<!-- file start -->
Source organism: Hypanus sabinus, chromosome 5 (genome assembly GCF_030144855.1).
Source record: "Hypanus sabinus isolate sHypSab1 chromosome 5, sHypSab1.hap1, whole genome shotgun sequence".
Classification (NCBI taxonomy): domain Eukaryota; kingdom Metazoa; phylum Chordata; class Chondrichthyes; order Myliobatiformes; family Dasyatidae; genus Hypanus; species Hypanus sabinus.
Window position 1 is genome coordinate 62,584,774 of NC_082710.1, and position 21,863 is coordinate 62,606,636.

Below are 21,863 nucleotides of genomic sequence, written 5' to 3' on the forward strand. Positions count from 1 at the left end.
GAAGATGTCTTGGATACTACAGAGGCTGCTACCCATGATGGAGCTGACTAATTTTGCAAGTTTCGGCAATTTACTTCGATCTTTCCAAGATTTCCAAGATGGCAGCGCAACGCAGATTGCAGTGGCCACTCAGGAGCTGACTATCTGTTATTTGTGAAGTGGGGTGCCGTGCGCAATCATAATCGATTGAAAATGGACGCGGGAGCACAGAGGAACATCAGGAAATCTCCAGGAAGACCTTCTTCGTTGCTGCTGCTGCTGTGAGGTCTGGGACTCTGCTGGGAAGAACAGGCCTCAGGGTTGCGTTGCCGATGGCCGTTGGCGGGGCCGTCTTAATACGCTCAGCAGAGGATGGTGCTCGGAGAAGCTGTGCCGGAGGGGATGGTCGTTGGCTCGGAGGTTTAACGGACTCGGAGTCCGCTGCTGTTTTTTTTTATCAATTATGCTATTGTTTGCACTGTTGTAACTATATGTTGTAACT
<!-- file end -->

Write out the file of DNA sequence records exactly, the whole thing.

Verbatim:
Source organism: Hypanus sabinus, chromosome 5 (genome assembly GCF_030144855.1).
Source record: "Hypanus sabinus isolate sHypSab1 chromosome 5, sHypSab1.hap1, whole genome shotgun sequence".
Classification (NCBI taxonomy): domain Eukaryota; kingdom Metazoa; phylum Chordata; class Chondrichthyes; order Myliobatiformes; family Dasyatidae; genus Hypanus; species Hypanus sabinus.
Window position 1 is genome coordinate 62,584,774 of NC_082710.1, and position 21,863 is coordinate 62,606,636.

Below are 21,863 nucleotides of genomic sequence, written 5' to 3' on the forward strand. Positions count from 1 at the left end.
GAAGATGTCTTGGATACTACAGAGGCTGCTACCCATGATGGAGCTGACTAATTTTGCAAGTTTCGGCAATTTACTTCGATCTTTCCAAGATTTCCAAGATGGCAGCGCAACGCAGATTGCAGTGGCCACTCAGGAGCTGACTATCTGTTATTTGTGAAGTGGGGTGCCGTGCGCAATCATAATCGATTGAAAATGGACGCGGGAGCACAGAGGAACATCAGGAAATCTCCAGGAAGACCTTCTTCGTTGCTGCTGCTGCTGTGAGGTCTGGGACTCTGCTGGGAAGAACAGGCCTCAGGGTTGCGTTGCCGATGGCCGTTGGCGGGGCCGTCTTAATACGCTCAGCAGAGGATGGTGCTCGGAGAAGCTGTGCCGGAGGGGATGGTCGTTGGCTCGGAGGTTTAACGGACTCGGAGTCCGCTGCTGTTTTTTTTTATCAATTATGCTATTGTTTGCACTGTTGTAACTATATGTTGTAACT